His Eye is on the Sparrow

This morning as I parked my car and headed into church, I heard one of my favorite, long-awaited sounds of spring. I know what you’re thinking . . . it must have been a bird, or a sparrow as my title suggests. Well, no. This was actually a man-made sound. It was the distant hum of a lawn mower engine. It is one of the three sounds I anticipate as we move from winter to spring: migrating songbirds, the lawn mower, and the first cricket . . . in that exact order. I’ve now heard two of the three. The third will still be a few weeks away, but I know that spring is well underway.

My title today, “His Eye is on the Sparrow” is a reference to what is a familiar hymn to many.  Unlike some of my friends, it’s not a hymn I learned as a child. In fact, I only recently learned this beautiful song during choir rehearsal a few months ago.  My heart soars — much like a sparrow — during the refrain:

I sing because I’m happy,
I sing because I’m free,
For his eye is on the sparrow,
and I know He watches me.

Last night I attended a Christian concert with some lovely ladies from our church. It was a wonderful night of friendship, fellowship, laughter and great music! The headline band, Mercy Me, led the crowd in an a cappella rendition of the song during their set. I was so glad I knew the words and was able to sing along. What a special reminder about how God cares for all of his creatures!

Look at the birds of the air; they do not sow or reap or store away in barns, and yet your heavenly Father feeds them. Are you not much more valuable than they? — Matthew 6:26

As we welcomed Song Sparrows back to our yard this week, I’ve also been seeing other signs of spring.

Our peach tree and Redbud are both blooming! The trick will be to keep the deer away — especially if we spot any tiny peaches in the coming weeks.





Julie now works at a local nursery and has been doing lots of planting at home. She started an herb garden for me that sits on the steps leading to our patio. The rosemary was beginning to wilt in the house so Julie re-potted it and is hoping to coax it back to life. She also planted parsley, tarragon, thyme and cilantro.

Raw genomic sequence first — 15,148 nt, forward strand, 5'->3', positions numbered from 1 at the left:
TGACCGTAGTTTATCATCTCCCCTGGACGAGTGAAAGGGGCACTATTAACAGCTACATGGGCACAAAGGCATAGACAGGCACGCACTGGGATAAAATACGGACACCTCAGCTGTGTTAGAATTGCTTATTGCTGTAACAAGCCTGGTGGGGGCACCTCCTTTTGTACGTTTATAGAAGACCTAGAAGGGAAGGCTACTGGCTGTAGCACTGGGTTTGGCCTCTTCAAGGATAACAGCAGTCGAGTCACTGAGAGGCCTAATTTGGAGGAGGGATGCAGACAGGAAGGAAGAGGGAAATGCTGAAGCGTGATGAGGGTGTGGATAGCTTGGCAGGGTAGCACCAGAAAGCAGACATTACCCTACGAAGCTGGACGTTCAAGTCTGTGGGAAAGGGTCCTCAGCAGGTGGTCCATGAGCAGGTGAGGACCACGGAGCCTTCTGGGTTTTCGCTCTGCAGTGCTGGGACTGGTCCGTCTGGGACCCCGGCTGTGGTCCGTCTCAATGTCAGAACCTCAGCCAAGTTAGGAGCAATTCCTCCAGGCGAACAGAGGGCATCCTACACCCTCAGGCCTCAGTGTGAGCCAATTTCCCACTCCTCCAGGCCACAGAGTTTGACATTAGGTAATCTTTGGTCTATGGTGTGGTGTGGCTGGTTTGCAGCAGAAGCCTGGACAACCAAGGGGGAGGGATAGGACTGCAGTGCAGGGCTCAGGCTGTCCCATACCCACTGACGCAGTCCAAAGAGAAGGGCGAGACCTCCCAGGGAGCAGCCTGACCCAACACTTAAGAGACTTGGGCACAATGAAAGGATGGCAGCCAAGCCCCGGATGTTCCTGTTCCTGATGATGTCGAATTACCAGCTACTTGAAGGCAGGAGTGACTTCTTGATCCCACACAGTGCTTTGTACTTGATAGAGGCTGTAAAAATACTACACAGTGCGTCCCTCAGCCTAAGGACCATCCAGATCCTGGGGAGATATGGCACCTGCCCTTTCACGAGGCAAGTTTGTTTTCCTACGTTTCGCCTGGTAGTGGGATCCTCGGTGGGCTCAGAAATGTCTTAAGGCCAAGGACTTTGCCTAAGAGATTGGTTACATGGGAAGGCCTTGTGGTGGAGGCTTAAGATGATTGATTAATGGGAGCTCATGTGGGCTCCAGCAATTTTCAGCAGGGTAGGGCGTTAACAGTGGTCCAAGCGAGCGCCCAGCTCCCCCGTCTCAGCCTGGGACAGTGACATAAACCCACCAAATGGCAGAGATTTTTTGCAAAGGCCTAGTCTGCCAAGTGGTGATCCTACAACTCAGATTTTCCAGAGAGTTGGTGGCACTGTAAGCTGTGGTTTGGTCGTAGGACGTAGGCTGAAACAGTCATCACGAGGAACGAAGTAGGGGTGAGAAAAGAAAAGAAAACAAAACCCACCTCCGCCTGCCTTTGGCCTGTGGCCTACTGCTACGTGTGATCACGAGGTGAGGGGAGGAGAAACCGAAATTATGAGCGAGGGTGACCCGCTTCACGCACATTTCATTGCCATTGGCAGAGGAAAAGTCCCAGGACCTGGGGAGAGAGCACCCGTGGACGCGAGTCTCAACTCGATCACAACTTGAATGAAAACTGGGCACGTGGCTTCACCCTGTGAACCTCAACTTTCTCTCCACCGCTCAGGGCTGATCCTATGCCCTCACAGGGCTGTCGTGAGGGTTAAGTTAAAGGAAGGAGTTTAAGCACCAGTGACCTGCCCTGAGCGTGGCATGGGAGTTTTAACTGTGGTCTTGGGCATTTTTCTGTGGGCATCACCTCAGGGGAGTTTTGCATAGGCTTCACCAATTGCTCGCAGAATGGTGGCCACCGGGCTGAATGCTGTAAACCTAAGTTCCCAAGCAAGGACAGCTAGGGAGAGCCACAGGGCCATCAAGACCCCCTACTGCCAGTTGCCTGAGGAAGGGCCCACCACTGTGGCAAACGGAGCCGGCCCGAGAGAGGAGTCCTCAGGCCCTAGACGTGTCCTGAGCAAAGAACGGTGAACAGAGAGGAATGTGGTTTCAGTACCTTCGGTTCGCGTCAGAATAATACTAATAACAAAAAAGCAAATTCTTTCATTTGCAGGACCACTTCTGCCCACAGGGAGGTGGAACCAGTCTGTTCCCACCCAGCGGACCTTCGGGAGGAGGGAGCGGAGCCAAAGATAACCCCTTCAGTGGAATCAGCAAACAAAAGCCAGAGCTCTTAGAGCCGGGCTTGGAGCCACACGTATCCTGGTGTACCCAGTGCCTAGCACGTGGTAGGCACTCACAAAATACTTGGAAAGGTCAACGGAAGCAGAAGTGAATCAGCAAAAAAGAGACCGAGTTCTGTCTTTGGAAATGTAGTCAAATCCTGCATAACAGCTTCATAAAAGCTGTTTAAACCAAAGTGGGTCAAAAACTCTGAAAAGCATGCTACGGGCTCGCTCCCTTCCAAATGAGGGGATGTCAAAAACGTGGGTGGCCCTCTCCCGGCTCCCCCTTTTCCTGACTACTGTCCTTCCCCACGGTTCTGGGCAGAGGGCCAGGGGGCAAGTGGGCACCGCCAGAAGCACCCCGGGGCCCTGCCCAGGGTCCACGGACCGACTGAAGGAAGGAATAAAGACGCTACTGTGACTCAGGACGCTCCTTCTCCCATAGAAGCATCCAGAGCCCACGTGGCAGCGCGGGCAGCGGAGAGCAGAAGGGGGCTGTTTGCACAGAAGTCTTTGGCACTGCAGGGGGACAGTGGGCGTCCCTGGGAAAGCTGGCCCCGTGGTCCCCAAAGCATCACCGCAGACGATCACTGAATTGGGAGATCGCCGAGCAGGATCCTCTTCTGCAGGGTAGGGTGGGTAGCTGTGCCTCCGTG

And finally, we are trying a new crop this year . . . strawberries! I may have to battle some of my feathered friends once we have some fruit on the plants. 😉

I hope you are enjoying some signs of spring around your yard and garden too. Have a blessed week!

Bring on the Spring!

Now that the last of the snow has melted from our unexpected and unwelcome March storm, we are feeling optimistic that spring might finally make an appearance. The famed cherry blossoms of Washington, DC reached peak bloom yesterday (March 25), however, only about half the blossoms survived the recent deep freeze. You can read more about the blossoms and view some beautiful photos on the Cherry Blossom Watch website.

Neil starts his tomato seeds indoors in February. For the past two years he has also tried to graft several varieties, with some success. He does a lot of research during the winter months and continues to refine his technique. Last year several of the grafts survived and provided a nice harvest of fruit well into the summer. There haven’t been any survivors yet this year, but he is not giving up. Other fruits and vegetable plants are thriving! They are enjoying the sunny windowsill in our kitchen until they are either moved to the cold frame outdoors, or planted after the last frost. Our first Brandywine tomato is doing well, as are the butternut squash and cantaloupe plants. Neil planted some carrots and shallots outdoors since they will not be affected by any late season frost.

My life without Facebook continues to yield wonderful benefits. I finished Julie’s winter scarf just in time for the last few chilly days of March, much to her delight. I’ve also been spending more time just sitting at the kitchen table, watching some of God’s most fascinating creatures — the many colorful birds visiting our backyard feeders. If my nose had been buried in my timeline, I would have missed the flock of Cedar Waxwings visiting our birdbath during their migration, or the huge Pileated Woodpecker hammering on the dead tree in the wooded area behind our house. (If you’ve never seen the largest woodpecker in North America, check out this Audubon link!) Yesterday morning I visited our local Wild Birds Unlimited store and attended a presentation about using native Virginia plants to attract a wider variety of birds. The added bonus would be attracting more pollinators to our garden too. That would be a win for the birds and the bees!

Our temperatures soared into the low 80’s yesterday and it was a gorgeous day to be outside. After running errands, I took a quick a tour around the yard and caught the last of our daffodils blooming, and noticed our peonies are poking through the soil.  We are also getting ready to plant two blueberry bushes (pictured below).







We are all looking forward to spring! How about you?